FIG. 1 is a perspective view showing the top, printed side of a first label designed to be used with a blood product and a secondary label for mounting on the first label;
FIG. 2 is a view of the reverse side of the label shown in FIG. 1 showing the removal of an adhesive masking strip prior to attaching the label to a blood product container;
FIG. 3 is a perspective view, partially in phantom, showing the label of FIG. 1 mounted on a blood container in a manner blocking the blood drainage ports;
FIG. 4 is a fragmentary side elevational view of the blood container and label of FIG. 3;
FIG. 5 is a diagramatic view showing the removal of the first label from the blood container, the peeling of a releasable adhesive masking strip from the rear of the label, and the insertion of the label into a patient's hospital chart; and
FIG. 6 is an enlarged fragmentary sectional view of the apparatus of FIG. 4 showing the adhesive attachment between the label and the blood product container.
Referring now to FIG. 1, there is shown a first label 10 designed to be employed with a blood product such as whole blood, platelet rich infusions, packed red blood cells, etc. First label 10 has a face side 28 which bears printed indicia and areas for typed or handwritten notations. When completed, label 10 contains enough information concerning the contents of a blood package so as to ensure that the product is administered to the proper patient as well as essential information which can be posted in the patient's hospital medical record or chart.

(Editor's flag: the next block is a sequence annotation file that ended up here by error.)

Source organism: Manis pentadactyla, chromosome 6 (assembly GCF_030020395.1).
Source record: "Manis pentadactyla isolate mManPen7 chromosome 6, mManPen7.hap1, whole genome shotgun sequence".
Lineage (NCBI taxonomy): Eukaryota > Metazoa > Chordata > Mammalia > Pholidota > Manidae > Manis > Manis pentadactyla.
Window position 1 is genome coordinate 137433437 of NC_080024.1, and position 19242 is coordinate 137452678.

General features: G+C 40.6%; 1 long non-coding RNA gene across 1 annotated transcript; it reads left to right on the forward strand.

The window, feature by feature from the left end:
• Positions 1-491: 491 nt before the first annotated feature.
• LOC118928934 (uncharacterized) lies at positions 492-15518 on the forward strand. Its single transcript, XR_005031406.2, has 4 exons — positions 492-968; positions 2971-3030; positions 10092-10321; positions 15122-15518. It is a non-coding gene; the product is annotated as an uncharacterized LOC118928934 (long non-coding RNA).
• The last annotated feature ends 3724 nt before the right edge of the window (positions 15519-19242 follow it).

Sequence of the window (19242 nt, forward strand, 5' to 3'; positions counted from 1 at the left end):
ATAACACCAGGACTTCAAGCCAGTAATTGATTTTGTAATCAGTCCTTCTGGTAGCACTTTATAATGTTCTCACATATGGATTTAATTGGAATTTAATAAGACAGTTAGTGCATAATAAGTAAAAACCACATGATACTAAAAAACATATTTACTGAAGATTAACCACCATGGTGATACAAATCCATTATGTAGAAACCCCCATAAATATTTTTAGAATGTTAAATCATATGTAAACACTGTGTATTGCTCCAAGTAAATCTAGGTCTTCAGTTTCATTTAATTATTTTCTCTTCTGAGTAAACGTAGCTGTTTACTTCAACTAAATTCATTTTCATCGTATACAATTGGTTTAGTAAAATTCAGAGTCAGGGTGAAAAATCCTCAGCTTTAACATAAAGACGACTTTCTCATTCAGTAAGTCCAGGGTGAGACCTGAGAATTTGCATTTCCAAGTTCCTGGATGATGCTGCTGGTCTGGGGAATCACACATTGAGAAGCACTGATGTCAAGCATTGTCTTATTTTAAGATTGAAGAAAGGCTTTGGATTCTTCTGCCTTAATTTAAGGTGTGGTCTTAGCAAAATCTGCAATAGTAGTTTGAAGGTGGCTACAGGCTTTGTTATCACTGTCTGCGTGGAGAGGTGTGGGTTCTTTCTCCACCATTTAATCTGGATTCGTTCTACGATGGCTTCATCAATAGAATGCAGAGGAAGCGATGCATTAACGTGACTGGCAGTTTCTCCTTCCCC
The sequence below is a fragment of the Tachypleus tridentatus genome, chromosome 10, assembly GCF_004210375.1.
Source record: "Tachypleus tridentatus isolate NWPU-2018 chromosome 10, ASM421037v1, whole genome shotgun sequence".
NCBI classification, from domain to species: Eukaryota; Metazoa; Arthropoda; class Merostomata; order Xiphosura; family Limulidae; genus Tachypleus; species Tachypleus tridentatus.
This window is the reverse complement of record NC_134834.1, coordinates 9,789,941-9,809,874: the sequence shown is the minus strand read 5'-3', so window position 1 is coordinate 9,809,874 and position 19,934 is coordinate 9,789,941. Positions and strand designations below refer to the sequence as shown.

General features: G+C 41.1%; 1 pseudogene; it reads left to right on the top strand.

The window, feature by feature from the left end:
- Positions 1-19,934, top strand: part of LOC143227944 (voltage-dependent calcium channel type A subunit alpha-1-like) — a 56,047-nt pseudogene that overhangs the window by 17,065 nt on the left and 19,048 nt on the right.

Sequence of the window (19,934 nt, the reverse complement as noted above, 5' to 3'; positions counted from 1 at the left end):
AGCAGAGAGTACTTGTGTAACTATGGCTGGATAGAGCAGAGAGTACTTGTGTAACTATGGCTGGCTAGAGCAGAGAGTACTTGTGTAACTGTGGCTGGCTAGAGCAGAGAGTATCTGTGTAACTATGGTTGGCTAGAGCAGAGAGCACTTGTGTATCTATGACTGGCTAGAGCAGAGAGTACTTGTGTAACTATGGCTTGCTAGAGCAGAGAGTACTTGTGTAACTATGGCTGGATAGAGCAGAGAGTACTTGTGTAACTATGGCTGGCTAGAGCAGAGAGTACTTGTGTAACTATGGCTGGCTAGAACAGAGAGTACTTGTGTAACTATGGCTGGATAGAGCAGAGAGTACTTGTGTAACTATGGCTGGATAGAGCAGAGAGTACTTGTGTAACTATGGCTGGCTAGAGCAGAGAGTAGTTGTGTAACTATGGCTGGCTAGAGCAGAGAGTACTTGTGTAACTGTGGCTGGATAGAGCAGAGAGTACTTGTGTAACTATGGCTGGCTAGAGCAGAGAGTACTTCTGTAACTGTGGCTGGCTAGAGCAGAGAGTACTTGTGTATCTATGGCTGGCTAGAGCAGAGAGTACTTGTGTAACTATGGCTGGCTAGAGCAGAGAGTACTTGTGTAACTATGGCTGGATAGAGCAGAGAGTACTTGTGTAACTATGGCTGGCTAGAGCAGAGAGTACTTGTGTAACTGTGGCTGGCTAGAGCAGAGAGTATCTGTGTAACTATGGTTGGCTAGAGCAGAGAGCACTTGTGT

A smaller secondary label 11 can be mounted on the face 28 of first label 10 to provide additional information about the contents. Secondary label 11, as illustrated, bears the notation "WB" which signifies "whole blood". In a preferred embodiment, the background 12 on which the notation appears could be color coded as an additional indication of contents--i.e., blue and white checkered for whole blood (WB), red for packed red blood cells (PRBC), purple for platelet rich infusions (PLTS), etc. An optional optically scannable bar code 13, containing encoded information about the patient for whom the product has been prescribed, can be provided to further insure administration of the proper blood product.